As we emerge from our winter burrows and venture forth in search of springtime treats, the South Fork is complying by offering a plethora of new restaurants for the upcoming season. They include an old friend at Spring Close getting a facelift, a perennial favorite, Almond, in a new location, and a city cousin, Nobu, taking up residence in Southampton.
Starting off in East Hampton, Spring Close restaurant is set to open its doors in the next few weeks with Colin Keilor, a former manager of Nichol’s restaurant in East Hampton, at the helm along with a partner, Michael Lomansey. The restaurant is at the corner of Pantigo Road and Spring Close Highway, and the new owner is well aware of the game of musical restaurants that the site has been part of. It was home to the now-defunct Laundry and before that to the Farmhouse, and once upon a time it was called the Spring Close House.
“The whole concept is to be year round,” said Mr. Keilor. The restaurant will be open seven days a week for lunch and dinner, and for breakfast and brunch on the weekends. The new eatery will be warm and inviting — old-fashioned rather than modern — and the food will be mainly continental American, but Mr. Keilor said there are some twists in the menu that he’s not ready to reveal yet. “We plan on being here for a while,” he said with a laugh.
The Beach House is the new moniker for the former JL East-Prime 103 location, across the street from Nichol’s on Montauk Highway. Michael Gluckman sold Bamboo, a bit east of there, earlier this year (it’s now Shiki, a Japanese restaurant), and renovated the Beach House, which will open in the next few weeks. As of press time, there was little information available, although it is obvious from the major renovation work that the property will be spruced up in time for the opening.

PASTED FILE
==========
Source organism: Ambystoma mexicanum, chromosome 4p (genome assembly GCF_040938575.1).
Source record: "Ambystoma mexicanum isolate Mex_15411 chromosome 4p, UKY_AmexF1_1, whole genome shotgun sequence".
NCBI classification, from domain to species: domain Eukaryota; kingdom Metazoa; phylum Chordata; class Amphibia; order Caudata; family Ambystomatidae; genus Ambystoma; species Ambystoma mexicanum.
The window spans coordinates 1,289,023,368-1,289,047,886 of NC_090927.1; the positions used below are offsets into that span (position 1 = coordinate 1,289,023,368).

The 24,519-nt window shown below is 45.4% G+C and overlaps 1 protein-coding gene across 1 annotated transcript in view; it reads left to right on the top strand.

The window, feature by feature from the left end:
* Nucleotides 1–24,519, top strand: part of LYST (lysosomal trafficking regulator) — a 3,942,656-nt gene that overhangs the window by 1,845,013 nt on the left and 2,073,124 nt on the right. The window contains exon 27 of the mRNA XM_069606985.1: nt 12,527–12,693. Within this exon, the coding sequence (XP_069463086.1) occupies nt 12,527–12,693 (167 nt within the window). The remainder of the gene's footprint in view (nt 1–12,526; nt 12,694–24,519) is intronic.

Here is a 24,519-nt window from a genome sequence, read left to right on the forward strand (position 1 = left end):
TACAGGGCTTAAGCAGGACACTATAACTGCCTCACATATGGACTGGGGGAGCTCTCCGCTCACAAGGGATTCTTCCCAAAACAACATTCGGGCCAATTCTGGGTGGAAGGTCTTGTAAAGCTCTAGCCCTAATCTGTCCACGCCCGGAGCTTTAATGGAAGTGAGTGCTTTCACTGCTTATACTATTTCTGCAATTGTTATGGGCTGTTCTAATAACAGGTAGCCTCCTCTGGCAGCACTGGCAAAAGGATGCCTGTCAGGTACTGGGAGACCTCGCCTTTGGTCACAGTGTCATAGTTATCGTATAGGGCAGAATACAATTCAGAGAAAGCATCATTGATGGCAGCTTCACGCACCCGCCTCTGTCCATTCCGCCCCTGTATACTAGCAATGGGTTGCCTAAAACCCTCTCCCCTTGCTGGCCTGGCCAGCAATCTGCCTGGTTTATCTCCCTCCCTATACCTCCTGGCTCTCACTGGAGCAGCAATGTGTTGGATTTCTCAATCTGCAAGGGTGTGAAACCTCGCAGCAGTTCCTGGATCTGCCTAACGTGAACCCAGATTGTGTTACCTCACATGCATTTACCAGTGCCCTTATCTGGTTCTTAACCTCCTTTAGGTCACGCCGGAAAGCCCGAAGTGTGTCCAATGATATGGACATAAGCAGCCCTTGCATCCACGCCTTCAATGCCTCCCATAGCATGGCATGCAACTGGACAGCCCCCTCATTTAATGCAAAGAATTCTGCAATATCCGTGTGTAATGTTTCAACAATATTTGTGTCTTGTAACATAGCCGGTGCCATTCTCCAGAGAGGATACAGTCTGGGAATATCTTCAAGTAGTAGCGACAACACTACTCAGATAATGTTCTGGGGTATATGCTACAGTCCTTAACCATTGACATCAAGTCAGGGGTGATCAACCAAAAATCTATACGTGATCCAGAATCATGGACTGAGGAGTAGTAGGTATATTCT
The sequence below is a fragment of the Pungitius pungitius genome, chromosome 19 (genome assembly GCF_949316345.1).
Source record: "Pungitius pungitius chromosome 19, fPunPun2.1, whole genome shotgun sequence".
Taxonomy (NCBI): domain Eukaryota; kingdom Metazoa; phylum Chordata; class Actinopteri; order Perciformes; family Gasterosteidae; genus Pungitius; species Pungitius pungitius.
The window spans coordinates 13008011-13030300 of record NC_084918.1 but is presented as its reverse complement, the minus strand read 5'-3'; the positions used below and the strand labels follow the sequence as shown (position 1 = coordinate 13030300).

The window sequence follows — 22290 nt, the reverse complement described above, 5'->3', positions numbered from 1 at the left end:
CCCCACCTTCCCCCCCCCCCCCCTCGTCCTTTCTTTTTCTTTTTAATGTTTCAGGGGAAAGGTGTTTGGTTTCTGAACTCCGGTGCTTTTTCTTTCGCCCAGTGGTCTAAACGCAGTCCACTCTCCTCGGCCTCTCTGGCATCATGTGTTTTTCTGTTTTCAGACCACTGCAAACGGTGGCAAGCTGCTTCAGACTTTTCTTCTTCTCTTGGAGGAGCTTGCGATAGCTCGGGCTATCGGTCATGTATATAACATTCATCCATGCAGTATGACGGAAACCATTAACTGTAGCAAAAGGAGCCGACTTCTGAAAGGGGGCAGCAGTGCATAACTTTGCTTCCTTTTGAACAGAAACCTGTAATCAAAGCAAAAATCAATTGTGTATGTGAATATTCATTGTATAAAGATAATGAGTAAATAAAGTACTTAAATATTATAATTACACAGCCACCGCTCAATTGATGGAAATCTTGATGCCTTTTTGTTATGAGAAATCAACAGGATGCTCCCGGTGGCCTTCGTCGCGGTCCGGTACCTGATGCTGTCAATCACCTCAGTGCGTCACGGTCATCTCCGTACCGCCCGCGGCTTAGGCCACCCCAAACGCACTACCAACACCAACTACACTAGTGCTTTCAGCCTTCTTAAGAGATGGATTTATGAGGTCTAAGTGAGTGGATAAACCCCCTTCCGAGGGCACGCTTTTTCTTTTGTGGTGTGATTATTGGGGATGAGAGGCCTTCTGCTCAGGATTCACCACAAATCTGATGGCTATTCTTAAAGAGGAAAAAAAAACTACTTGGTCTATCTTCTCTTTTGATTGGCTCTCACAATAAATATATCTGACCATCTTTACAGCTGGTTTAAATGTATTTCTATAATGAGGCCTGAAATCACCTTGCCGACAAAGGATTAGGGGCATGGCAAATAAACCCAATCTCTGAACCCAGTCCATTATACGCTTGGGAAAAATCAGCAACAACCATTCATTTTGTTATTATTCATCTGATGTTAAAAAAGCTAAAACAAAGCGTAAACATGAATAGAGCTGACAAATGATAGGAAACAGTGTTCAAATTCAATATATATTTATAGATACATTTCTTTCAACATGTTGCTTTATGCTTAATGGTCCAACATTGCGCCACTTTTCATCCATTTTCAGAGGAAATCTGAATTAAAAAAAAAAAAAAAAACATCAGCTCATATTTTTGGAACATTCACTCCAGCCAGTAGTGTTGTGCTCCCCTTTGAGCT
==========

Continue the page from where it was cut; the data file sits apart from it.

Shiki, which recently received a positive review in this paper, serves up sushi, sashimi, and other Asian delicacies at 47 Montauk Highway. Specialties include black pepper tuna sushi, a miso Scottish salmon main dish, and a barrage of raw fish platters with tempting names like Black Pearls roll, Sweet Heart roll, and the Pink Lady roll. Open seven days a week for lunch and dinner, Shiki offers bento boxes for lunch.
One of the bastions of North Main Street, Della Femina, is changing hands. Its final day of business will be on Saturday. Jerry Della Femina, who opened the popular eatery in 1993, sold the building and restaurant to the Hillstone Group, which owns many restaurants including the upscale Houston’s chain. The new restaurant will be called the East Hampton Grill, not to be confused with the Grill on Pantigo, part of a group of restaurants owned by Ben Krupinski. It opened last year on Pantigo Road in East Hampton.
Page at 63 Main in Sag Harbor is the latest restaurant from Jerry Wawryk. Formerly Blue Sky, a well-reviewed Mediterranean restaurant, the spot has an enclosed patio area where fresh, local organic produce and healthy snacks will be sold. The market can be accessed from an alley without disturbing diners. Other items, suitable for a picnic or to go, will also be available.